My church experience hasn’t revolved much around any one denomination. In high school I was part of a Baptist church, but I didn’t call myself a Baptist. College brought about a mixture of different ministries and churches, but the most predominant one was a non-denominational church that had branched off from Calvary Chapel. After college, I spent almost a year going to church on occasion, but eventually wound up in an EV-Free church (Emmaus Life in Eugene), though, again, I didn’t think of myself as part of the EV-Free denomination. Each of the churches I have been most involved with were simply my church families.
Obviously this is related to Brian’s post from a few days ago as well as the recent concern for the “Evangelical” label, but with a slightly broader discussion of our labels within Christianity (perhaps even “Christian” itself). On my own blog, I have a subtitle that I’ve been thinking about editing to something else. It reads, “Adventures of a Young Jesus Freak” and while I should probably edit out the “Young” part, I’ve been rethinking the whole “Jesus Freak” label altogether. So when it comes to the label of “Evangelical” or “Mainline” or something else entirely, I’m a little bit hesitant in adopting a label because, at least for myself, I’m not sure if a label would serve much of a purpose in describing who I am and how I think or believe.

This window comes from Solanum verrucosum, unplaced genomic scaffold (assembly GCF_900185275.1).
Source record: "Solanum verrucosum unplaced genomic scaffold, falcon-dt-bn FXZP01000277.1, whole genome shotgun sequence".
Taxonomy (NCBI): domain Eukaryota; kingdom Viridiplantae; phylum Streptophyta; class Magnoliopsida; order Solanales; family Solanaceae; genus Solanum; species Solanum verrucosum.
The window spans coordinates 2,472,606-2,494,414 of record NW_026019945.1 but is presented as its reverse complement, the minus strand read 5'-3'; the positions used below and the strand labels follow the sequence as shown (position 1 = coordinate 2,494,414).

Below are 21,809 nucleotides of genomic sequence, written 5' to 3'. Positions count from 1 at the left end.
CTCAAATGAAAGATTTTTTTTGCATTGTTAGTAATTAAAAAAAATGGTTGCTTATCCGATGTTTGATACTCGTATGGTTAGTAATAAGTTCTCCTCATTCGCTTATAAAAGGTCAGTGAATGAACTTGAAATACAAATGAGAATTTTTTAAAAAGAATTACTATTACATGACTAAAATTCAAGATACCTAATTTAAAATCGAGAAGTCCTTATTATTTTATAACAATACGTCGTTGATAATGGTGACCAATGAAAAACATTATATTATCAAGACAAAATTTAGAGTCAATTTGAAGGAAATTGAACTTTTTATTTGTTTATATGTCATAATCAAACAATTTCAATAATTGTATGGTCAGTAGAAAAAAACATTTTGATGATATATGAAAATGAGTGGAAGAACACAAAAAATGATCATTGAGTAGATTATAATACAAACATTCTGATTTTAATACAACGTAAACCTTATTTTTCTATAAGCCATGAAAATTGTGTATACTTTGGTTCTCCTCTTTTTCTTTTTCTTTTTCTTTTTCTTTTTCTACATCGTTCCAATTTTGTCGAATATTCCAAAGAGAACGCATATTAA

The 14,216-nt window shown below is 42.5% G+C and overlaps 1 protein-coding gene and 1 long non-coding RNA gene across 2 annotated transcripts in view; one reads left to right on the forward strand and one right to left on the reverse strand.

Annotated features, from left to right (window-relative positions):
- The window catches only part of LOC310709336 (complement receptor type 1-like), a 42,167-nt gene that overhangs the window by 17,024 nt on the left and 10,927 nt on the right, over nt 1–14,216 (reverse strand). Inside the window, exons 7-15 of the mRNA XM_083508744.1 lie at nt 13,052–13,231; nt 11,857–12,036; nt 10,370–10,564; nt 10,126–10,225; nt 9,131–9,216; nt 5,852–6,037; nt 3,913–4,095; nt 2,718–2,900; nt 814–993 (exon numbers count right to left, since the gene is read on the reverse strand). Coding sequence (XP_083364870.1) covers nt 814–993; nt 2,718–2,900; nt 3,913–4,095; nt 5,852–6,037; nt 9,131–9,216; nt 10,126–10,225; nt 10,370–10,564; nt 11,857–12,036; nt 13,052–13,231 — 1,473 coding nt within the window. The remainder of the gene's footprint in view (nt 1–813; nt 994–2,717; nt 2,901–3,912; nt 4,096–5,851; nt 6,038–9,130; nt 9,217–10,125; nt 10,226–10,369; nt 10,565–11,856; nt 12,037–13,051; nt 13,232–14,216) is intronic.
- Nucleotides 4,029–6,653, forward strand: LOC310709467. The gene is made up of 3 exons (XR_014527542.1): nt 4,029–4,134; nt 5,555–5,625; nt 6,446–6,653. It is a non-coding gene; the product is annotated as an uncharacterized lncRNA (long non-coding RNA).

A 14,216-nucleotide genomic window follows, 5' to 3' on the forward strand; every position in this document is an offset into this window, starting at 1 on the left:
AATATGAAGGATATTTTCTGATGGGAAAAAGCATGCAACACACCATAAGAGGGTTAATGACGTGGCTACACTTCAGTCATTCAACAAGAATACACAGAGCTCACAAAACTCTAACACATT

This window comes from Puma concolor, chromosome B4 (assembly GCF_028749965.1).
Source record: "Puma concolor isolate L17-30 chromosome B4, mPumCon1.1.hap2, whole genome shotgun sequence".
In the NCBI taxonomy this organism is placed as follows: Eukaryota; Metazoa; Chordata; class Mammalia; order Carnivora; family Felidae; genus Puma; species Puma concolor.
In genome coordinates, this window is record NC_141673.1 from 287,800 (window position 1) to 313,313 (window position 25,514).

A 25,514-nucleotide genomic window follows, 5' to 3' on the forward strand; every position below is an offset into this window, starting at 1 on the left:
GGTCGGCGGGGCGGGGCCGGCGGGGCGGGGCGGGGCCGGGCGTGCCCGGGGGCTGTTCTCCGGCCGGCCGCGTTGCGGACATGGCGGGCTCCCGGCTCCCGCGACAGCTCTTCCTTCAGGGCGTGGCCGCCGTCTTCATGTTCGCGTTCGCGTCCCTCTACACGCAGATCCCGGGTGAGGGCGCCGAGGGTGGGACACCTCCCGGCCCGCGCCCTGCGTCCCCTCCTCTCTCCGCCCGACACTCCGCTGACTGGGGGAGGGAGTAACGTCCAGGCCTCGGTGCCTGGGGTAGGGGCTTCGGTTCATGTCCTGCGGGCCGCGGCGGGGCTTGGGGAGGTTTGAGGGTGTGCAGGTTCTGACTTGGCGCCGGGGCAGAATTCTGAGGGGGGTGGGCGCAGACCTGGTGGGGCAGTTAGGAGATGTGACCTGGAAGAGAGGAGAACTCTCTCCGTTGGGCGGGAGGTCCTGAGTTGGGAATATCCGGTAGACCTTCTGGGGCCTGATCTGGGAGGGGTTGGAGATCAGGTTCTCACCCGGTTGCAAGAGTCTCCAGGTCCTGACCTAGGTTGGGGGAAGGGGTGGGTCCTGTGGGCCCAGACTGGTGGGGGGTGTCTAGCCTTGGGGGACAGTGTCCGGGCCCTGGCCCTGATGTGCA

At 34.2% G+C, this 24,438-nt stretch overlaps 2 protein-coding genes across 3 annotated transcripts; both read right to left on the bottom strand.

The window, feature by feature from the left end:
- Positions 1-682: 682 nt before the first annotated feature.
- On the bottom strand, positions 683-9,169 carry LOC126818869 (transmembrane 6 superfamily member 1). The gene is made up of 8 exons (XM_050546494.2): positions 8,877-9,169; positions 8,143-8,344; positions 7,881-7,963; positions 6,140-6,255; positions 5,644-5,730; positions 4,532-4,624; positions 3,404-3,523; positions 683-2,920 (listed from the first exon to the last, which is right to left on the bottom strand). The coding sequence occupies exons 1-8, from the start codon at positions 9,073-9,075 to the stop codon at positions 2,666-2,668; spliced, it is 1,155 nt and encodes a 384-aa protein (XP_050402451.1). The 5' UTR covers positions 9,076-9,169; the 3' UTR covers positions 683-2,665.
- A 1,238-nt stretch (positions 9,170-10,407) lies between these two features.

My school has “Evangelical” in its title, but it is quite different than other self-identified “Evangelical” environments I’ve experienced. Questions are welcomed here – in fact, on a typical day of class, I usually leave with more questions than I had when I arrived. Not to say that all the “Evangelical” environments I experienced had shunned questions, but to say there weren’t many being asked and if there were, I didn’t get the sense that they were diving very deep. So in many ways, I love the “Evangelical” atmosphere at George Fox (also because the student body comprises of many different denominations and branches).
Since I have been in seminary, I have noticed that I feel less inclined to “side” with any particular denomination. Instead, I feel my capacity for perspective has been enlarged through my experiences with classmates and professors. What I mean is, I feel as though I could almost go from church to church without ever feeling unwelcomed. If Christianity is one giant group of people and our denominations are camps, then I imagine myself as one of those who wanders from camp to camp.
Much of my lack of association with denominations and labels has been part of my own spiritual development before I arrived to seminary. Yet I find that my seminary experience has compelled me to be even less interested in those labels. In other words, based off of content from classes as well as interactions with fellow students and professors, I do not see much value in identifying as “Evangelical” or “Baptist” or even as a “Jesus Freak.”